I began to love my new job, which was actually a dream job for me if I did have to work.  I had always worked until I became a mother at 34, but when I became a mom I was determined to stay at home with them.   In my past life I was a wedding planner, theatre director, waitress, restaurant manager, paralegal, and various assortment of other things while trying to be a writer and actress, so needless to say I was used to having a flexible identity.  However, I took my job as a stay at home, homeschooling mom very seriously and switching gears back to working in an office and being away from my children was difficult.

My husband became his own boss, independently welding for businesses while continuing to manage his family's ranch.  I didn't expect that he would make that transition from employee to self employed as successfully as he did.  He is the type of person who likes to know what he's making, when he will get paid, how much he will get paid and what exactly is expected of him.  The paychecks were much more, albeit unpredictable, so thankfully he is a wonderful money manager.

During this time, I completely lost interest in this blog.  We weren't on a dirt road anymore, it was just a sidewalk.  No longer homeschooling, we were the typical family going in five directions and surviving the chaos of everyday life.  I barely had time to do a load of laundry after work, much less bore anymore online with the details of my new found craziness.  When I'd sit down to post something, I would just look at old posts and photos of what a good life we had and I would cry....

 Although I felt sorry for myself, I tried to remember how good God had been to us and felt extremely blessed.  It could have been different and much harder for us.   I still longed for our old life, but tried hard to be thankful.  I reminded myself that God was molding us through trial and expected us to serve him in our new life.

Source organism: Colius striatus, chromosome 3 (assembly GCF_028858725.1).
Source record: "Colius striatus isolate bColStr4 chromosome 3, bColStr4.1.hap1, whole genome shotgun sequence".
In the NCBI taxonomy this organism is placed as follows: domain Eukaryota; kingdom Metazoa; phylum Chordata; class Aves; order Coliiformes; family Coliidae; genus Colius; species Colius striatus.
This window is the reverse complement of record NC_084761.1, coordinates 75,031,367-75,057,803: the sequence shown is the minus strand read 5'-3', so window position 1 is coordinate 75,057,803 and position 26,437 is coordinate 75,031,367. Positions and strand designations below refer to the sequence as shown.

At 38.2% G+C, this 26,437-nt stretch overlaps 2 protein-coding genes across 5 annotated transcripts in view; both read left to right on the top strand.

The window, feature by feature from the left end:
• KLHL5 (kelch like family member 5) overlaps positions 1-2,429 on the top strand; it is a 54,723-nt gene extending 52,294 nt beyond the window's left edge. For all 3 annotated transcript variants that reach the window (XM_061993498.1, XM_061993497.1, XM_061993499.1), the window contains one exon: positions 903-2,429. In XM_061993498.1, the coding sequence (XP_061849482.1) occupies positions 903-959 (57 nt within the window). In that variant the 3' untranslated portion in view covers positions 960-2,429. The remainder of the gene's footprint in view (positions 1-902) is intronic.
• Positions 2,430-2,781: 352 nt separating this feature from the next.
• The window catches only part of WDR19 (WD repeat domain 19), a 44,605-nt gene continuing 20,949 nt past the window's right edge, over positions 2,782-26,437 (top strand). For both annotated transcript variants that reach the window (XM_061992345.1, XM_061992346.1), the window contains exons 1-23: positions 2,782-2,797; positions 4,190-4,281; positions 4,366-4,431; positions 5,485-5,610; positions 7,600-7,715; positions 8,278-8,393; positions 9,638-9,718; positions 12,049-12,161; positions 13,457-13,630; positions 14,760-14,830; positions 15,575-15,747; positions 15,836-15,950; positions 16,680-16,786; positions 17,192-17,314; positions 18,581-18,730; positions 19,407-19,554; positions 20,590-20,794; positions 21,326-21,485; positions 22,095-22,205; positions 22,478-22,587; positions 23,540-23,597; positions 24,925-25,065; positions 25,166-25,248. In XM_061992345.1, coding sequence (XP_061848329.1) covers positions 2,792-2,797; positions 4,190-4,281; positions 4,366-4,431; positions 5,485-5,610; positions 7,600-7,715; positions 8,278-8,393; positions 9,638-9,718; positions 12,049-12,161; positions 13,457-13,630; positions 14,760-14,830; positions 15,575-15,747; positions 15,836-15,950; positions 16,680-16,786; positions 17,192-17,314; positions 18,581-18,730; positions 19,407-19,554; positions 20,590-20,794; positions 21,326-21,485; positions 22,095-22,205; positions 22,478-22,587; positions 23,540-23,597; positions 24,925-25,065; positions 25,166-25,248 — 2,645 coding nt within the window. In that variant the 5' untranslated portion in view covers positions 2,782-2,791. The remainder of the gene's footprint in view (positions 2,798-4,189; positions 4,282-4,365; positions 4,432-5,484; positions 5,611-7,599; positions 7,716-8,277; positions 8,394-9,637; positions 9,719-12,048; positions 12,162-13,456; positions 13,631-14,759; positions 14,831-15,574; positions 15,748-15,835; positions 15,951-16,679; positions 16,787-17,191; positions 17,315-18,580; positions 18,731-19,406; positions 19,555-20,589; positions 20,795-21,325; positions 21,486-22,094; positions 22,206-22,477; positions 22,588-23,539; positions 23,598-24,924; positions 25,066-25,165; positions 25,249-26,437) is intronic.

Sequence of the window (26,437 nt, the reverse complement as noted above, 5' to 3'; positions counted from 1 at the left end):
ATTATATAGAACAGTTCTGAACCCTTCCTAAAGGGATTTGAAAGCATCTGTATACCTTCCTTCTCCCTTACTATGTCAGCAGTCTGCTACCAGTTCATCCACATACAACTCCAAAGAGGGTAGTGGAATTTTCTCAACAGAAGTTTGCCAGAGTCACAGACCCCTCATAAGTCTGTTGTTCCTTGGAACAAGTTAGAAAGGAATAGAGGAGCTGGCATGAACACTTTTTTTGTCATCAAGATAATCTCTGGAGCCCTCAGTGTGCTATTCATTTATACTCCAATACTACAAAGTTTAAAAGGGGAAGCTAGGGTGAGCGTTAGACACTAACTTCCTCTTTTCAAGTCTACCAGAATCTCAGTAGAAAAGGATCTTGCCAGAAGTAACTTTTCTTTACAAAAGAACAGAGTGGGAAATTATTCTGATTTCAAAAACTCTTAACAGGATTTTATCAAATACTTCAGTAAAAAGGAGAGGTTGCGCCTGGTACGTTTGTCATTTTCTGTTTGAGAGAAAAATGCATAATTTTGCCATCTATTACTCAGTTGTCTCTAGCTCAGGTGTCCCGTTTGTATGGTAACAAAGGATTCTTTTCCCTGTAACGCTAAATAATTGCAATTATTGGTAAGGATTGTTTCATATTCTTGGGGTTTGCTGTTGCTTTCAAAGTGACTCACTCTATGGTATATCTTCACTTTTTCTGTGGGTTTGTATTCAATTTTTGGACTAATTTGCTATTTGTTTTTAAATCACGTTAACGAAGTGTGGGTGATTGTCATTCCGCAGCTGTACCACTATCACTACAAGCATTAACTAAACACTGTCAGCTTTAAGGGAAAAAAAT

Months flew by.  The boxes were never completely unpacked and I kept thinking we were just renting this house until we could move back home again.  It took everything I had to keep my feet under me.  I worked full time, catered events on the weekend.  My husband cooked dinner - not something he was used to, nor did he enjoy.  My children cried for me at night when I was working late.

I came home from a full time job to my other full time job as a mother, did homework with the kids, put them to bed and started all over in the morning.  This is exactly why I never wanted to be a working mother.   I admire women who have to work and do it successfully, but I am not one of those women.  My ADD takes over and things start slipping through the cracks:  bills don't get paid, kids don't get picked up on time, ovens are left on.

Truthfully, I really loved my job.  After a few months I began to adjust to my new life.  It was kind of nice to drop the kids off, go to an office, talk to adults all day, eat lunch with friends, plan parties with fun people, buy clothes that were somewhat fashionable and not just comfortable, wear heels and not clogs and all without feeling guilty about it.  I had to look nice for work didn't I?   My husband was a little confused at to why I could fix my hair and wear makeup for strangers at work, when in the six years I was at home it was all I could do to get out of my house shoes by noon.

So just when I finally got comfortable with my new identity, God gave me something else to do....